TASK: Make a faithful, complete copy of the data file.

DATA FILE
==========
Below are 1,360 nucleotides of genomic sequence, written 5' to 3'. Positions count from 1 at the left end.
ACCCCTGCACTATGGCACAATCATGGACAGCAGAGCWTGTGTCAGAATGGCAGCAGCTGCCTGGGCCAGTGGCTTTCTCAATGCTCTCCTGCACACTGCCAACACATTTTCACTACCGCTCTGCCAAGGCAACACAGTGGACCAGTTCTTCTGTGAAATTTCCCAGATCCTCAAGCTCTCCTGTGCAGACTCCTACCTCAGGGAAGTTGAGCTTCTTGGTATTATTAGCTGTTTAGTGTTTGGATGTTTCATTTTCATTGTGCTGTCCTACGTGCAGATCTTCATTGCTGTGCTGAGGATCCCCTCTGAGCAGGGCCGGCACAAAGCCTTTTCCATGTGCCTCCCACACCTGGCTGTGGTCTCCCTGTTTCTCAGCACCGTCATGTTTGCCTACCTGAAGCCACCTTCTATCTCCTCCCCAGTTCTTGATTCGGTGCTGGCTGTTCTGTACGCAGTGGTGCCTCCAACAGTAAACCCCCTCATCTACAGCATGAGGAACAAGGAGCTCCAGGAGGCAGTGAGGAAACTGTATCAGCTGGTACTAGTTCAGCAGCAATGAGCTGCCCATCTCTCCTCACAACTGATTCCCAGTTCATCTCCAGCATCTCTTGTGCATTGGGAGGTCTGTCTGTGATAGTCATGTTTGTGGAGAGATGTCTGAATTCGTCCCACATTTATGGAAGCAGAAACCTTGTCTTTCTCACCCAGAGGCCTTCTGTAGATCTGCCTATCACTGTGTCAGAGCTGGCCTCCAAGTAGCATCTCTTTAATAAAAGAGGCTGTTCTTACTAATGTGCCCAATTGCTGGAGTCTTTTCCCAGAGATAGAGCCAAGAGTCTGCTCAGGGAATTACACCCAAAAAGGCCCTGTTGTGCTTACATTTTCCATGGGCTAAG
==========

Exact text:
Below are 1,360 nucleotides of genomic sequence, written 5' to 3'. Positions count from 1 at the left end.
ACCCCTGCACTATGGCACAATCATGGACAGCAGAGCWTGTGTCAGAATGGCAGCAGCTGCCTGGGCCAGTGGCTTTCTCAATGCTCTCCTGCACACTGCCAACACATTTTCACTACCGCTCTGCCAAGGCAACACAGTGGACCAGTTCTTCTGTGAAATTTCCCAGATCCTCAAGCTCTCCTGTGCAGACTCCTACCTCAGGGAAGTTGAGCTTCTTGGTATTATTAGCTGTTTAGTGTTTGGATGTTTCATTTTCATTGTGCTGTCCTACGTGCAGATCTTCATTGCTGTGCTGAGGATCCCCTCTGAGCAGGGCCGGCACAAAGCCTTTTCCATGTGCCTCCCACACCTGGCTGTGGTCTCCCTGTTTCTCAGCACCGTCATGTTTGCCTACCTGAAGCCACCTTCTATCTCCTCCCCAGTTCTTGATTCGGTGCTGGCTGTTCTGTACGCAGTGGTGCCTCCAACAGTAAACCCCCTCATCTACAGCATGAGGAACAAGGAGCTCCAGGAGGCAGTGAGGAAACTGTATCAGCTGGTACTAGTTCAGCAGCAATGAGCTGCCCATCTCTCCTCACAACTGATTCCCAGTTCATCTCCAGCATCTCTTGTGCATTGGGAGGTCTGTCTGTGATAGTCATGTTTGTGGAGAGATGTCTGAATTCGTCCCACATTTATGGAAGCAGAAACCTTGTCTTTCTCACCCAGAGGCCTTCTGTAGATCTGCCTATCACTGTGTCAGAGCTGGCCTCCAAGTAGCATCTCTTTAATAAAAGAGGCTGTTCTTACTAATGTGCCCAATTGCTGGAGTCTTTTCCCAGAGATAGAGCCAAGAGTCTGCTCAGGGAATTACACCCAAAAAGGCCCTGTTGTGCTTACATTTTCCATGGGCTAAG